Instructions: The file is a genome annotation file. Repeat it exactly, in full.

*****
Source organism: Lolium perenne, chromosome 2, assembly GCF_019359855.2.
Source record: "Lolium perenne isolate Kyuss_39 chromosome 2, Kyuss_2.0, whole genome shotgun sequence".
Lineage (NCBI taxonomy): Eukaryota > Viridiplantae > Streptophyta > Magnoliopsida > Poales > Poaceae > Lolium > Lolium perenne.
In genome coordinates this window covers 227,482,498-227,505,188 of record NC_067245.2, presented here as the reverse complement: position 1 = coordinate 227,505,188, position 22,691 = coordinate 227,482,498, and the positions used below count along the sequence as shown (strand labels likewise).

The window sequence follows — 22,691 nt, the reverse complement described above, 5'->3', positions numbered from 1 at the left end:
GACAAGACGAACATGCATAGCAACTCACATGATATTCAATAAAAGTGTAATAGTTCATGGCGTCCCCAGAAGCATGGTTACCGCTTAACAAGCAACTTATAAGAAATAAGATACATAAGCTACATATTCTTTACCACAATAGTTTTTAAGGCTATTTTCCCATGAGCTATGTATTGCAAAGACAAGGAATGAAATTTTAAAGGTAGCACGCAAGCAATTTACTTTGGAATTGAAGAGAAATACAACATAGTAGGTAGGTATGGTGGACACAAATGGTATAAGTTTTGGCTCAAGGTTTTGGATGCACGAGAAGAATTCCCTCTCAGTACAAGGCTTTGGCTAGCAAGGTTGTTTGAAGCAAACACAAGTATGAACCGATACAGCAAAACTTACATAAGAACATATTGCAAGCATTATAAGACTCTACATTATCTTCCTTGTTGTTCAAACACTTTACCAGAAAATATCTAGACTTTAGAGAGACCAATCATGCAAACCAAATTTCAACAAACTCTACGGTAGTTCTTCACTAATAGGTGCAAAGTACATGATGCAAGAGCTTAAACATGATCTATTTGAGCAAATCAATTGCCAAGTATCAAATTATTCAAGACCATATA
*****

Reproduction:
Source organism: Lolium perenne, chromosome 2, assembly GCF_019359855.2.
Source record: "Lolium perenne isolate Kyuss_39 chromosome 2, Kyuss_2.0, whole genome shotgun sequence".
Lineage (NCBI taxonomy): Eukaryota > Viridiplantae > Streptophyta > Magnoliopsida > Poales > Poaceae > Lolium > Lolium perenne.
In genome coordinates this window covers 227,482,498-227,505,188 of record NC_067245.2, presented here as the reverse complement: position 1 = coordinate 227,505,188, position 22,691 = coordinate 227,482,498, and the positions used below count along the sequence as shown (strand labels likewise).

The window sequence follows — 22,691 nt, the reverse complement described above, 5'->3', positions numbered from 1 at the left end:
GACAAGACGAACATGCATAGCAACTCACATGATATTCAATAAAAGTGTAATAGTTCATGGCGTCCCCAGAAGCATGGTTACCGCTTAACAAGCAACTTATAAGAAATAAGATACATAAGCTACATATTCTTTACCACAATAGTTTTTAAGGCTATTTTCCCATGAGCTATGTATTGCAAAGACAAGGAATGAAATTTTAAAGGTAGCACGCAAGCAATTTACTTTGGAATTGAAGAGAAATACAACATAGTAGGTAGGTATGGTGGACACAAATGGTATAAGTTTTGGCTCAAGGTTTTGGATGCACGAGAAGAATTCCCTCTCAGTACAAGGCTTTGGCTAGCAAGGTTGTTTGAAGCAAACACAAGTATGAACCGATACAGCAAAACTTACATAAGAACATATTGCAAGCATTATAAGACTCTACATTATCTTCCTTGTTGTTCAAACACTTTACCAGAAAATATCTAGACTTTAGAGAGACCAATCATGCAAACCAAATTTCAACAAACTCTACGGTAGTTCTTCACTAATAGGTGCAAAGTACATGATGCAAGAGCTTAAACATGATCTATTTGAGCAAATCAATTGCCAAGTATCAAATTATTCAAGACCATATA